IDB, WB eye $1.9 trillion Islamic finance market

Updated 23 January 2018
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IDB, WB eye $1.9 trillion Islamic finance market

RIYADH: The Islamic Development Bank (IDB) and the World Bank are to use the rapidly growing Islamic finance market for infrastructure development projects through public-private partnerships (PPP).
The IDB recently organized a forum in Washington in partnership with the World Bank on this subject, IDB spokesperson Dr. Abdul-Hakim Elwaer told Arab News on Sunday.
IDB Vice President Dr. Mansur Muhtar represented IDB President Dr. Bandar Hajjar during the forum attended by IDB member countries.
“The IDB, in partnership with the World Bank, will work to unlock the potential of the $1.9 trillion Islamic finance market to mobilize resources for infrastructure development projects using public-private partnership (PPP),” Muhtar told the forum.
The IDB vice president made the statement based on a report, “Mobilizing Islamic Finance for Infrastructure-Public Private Partnership,” which was funded by the Jeddah-based development bank.
The World Bank suggested that the Islamic financial market has reached $1.9 trillion over the past six decades.
Elwaer said the aim of the forum was to create awareness about the potential for infrastructure development through PPP, especially in developing countries.
“This falls in line with the new development orientations of IDB member countries including Saudi Arabia, whose ambitious 2030 plan is targeting to increase the private sector’s contribution to the GDP (gross domestic product) from 40 to 65 percent,” he said.
He said the Kingdom aims to achieve this through increasing the use of PPPs and through the privatization of government entities.
Dr. Mahmoud Mohieldin, World Bank senior vice president on sustainable development goals, said: “One of the advantages that the IDB has in using Islamic finance is localization.
“The IDB has worked in many villages in its areas of operation, and has always demonstrated how localization helps in benefiting from Islamic finance.”


Arab coalition working to protect region’s security, says spokesman

Coalition spokesman Col. Turki Al-Maliki at a press briefing. (SPA file photo)
Updated 19 March 2019
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Arab coalition working to protect region’s security, says spokesman

  • Houthis want to disturb peace, says coalition spokesman
  • Stockholm peace agreement under strain

RIYADH: The Arab coalition supporting the internationally recognized Yemeni government is committed to protecting regional and global security, a spokesman said Monday.

Coalition spokesman Col. Turki Al-Maliki was asked at a press briefing about Houthi militias threatening to target the capitals of Saudi Arabia and the UAE.

“This is their way to disturb peace,” Al-Maliki replied. “Previously the Houthis targeted Riyadh with a ballistic missile, violating all international laws by attacking a city that has more than 8 million civilians. We take all precautions to protect civilians and vital areas. The coalition works to protect regional and international security.”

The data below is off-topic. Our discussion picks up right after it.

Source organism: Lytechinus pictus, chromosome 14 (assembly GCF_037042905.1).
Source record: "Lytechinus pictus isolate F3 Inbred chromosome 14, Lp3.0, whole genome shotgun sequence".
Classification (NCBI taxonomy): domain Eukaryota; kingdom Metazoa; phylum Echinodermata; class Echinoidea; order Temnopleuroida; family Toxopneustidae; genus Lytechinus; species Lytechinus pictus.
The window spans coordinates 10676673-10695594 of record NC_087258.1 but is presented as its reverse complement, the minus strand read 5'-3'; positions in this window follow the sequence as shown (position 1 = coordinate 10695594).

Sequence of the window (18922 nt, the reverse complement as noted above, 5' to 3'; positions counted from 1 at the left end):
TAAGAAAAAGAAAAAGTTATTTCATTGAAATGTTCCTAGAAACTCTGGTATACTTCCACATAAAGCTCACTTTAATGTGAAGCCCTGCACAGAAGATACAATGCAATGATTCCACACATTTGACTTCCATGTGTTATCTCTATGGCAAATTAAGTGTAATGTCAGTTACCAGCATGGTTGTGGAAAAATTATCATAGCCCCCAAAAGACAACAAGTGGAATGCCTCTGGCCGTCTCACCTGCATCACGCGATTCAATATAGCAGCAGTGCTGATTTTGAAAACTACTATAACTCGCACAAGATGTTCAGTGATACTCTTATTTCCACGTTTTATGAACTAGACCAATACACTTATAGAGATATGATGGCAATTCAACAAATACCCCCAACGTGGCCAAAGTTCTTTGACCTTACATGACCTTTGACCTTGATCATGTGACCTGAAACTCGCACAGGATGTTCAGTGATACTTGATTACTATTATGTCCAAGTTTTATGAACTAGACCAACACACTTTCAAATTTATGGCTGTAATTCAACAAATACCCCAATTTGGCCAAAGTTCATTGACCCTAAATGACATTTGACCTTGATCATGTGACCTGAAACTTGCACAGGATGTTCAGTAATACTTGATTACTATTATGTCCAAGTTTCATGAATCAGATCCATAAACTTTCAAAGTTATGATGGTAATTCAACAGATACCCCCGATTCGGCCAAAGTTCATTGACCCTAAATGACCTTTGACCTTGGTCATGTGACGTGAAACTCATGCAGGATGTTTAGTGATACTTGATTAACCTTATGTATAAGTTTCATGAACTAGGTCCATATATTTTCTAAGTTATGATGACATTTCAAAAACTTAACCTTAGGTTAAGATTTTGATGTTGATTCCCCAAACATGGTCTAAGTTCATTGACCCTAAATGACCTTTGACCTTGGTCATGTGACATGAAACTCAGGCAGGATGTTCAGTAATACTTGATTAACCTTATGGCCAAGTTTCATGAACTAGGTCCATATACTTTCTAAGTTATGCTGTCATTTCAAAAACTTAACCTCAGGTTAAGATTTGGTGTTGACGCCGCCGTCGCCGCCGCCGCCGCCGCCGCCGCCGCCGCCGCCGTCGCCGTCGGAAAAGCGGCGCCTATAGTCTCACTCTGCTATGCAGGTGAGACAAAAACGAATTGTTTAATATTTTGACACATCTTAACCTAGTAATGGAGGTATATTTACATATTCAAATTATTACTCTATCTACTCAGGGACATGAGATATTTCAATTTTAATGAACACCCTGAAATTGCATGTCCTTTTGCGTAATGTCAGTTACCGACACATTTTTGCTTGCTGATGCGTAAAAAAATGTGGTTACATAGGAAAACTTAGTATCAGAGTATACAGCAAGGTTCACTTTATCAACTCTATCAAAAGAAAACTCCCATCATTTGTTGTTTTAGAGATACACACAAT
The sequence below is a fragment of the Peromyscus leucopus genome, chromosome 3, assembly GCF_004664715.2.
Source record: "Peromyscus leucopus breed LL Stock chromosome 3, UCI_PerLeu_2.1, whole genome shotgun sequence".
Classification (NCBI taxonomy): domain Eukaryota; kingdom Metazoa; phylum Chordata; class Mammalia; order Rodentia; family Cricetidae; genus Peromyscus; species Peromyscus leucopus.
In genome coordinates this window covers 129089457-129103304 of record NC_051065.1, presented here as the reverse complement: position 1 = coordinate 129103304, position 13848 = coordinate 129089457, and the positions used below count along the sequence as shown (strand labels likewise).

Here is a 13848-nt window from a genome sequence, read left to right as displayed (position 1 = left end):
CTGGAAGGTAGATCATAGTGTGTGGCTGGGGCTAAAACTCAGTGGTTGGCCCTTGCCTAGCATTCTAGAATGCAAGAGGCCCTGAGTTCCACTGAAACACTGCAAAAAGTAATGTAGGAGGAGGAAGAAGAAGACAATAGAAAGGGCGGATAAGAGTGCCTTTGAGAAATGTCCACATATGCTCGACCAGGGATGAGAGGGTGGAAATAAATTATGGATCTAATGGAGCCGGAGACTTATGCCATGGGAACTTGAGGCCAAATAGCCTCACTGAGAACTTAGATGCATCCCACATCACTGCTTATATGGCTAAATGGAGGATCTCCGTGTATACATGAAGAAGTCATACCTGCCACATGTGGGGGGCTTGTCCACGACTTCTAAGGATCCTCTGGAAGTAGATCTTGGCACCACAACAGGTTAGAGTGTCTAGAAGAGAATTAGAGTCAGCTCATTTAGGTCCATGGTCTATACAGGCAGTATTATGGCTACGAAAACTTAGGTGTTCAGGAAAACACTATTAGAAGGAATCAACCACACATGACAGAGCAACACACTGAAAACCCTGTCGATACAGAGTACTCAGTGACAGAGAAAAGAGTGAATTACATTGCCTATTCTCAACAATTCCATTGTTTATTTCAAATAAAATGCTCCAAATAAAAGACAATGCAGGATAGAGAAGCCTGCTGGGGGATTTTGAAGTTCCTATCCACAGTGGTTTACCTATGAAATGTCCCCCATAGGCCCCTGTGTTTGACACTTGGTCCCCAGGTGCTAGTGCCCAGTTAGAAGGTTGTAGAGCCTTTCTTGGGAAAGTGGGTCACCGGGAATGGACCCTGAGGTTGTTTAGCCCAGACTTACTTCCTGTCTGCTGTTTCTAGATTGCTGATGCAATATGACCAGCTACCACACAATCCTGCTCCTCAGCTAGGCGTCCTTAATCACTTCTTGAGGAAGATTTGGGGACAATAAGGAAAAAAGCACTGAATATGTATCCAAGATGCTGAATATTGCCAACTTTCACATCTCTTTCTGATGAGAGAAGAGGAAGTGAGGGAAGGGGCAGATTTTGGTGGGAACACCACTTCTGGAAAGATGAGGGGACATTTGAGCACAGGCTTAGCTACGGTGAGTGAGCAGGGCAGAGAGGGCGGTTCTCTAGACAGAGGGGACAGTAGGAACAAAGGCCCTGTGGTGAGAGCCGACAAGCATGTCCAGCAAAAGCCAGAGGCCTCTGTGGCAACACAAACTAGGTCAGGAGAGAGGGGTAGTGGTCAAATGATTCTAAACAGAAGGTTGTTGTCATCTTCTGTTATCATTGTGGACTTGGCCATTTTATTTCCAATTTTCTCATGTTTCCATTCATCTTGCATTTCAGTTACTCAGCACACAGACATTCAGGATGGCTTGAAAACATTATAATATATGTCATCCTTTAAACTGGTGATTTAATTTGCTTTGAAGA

Al-Maliki said Houthis had targeted Saudi border towns several times, the most recent incident taking place in Abha last Friday.

But the Saudi Royal Air Defense Force had shot down a drone that was targeting civilians, he added.

He said four Saudi nationals and an Indian expatriate were injured in the attack because of falling debris.

The drone wreckage showed the characteristics and specifications of Iranian manufacturing, he said, which proved Iran was continuing to smuggle arms to the militias.

He warned the Houthis to refrain from targeting civilians because the coalition, in line with international humanitarian law, had every right to counter such threats.

He said the coalition was making efforts to neutralize ballistic missiles and dismantle their capabilities, as the coalition’s joint command would not allow the militia to possess weapons that threatened civilian lives and peace.

Al-Maliki reiterated that the Houthis were targeting Yemeni civilians and continued to violate international laws. 

He also urged Yemenis to try their best to prevent children from being captured by Houthis, who were using them as human shields and child soldiers.

His comments came as the UN tried to salvage a peace deal that was seen as crucial for ending the country’s four-year war.

The Stockholm Agreement was signed by the Yemeni government and Houthi representatives last December.

The main points of the agreement were a prisoner exchange, steps toward a cease-fire in the city of Taiz, and a cease-fire agreement in the city of Hodeidah and its port, as well as ports in Salif and Ras Issa.

Militants triggered the conflict when they seized the capital Sanaa in 2014 and attempted to occupy large parts of the country. An Arab coalition intervened in support of the internationally recognized government in March 2015.

The World Health Organization estimates that nearly 10,000 people have been killed in Yemen since 2015.

Earlier this month US Secretary of State Mike Pompeo said that President Donald Trump’s administration opposed curbs on American assistance to the Saudi-led coalition in Yemen.

“The way to alleviate the Yemeni people’s suffering isn’t to prolong the conflict by handicapping our partners in the fight, but by giving the Saudi-led coalition the support needed to defeat the Iranian-backed rebels and ensure a just peace,” Pompeo said at a news conference in Washington.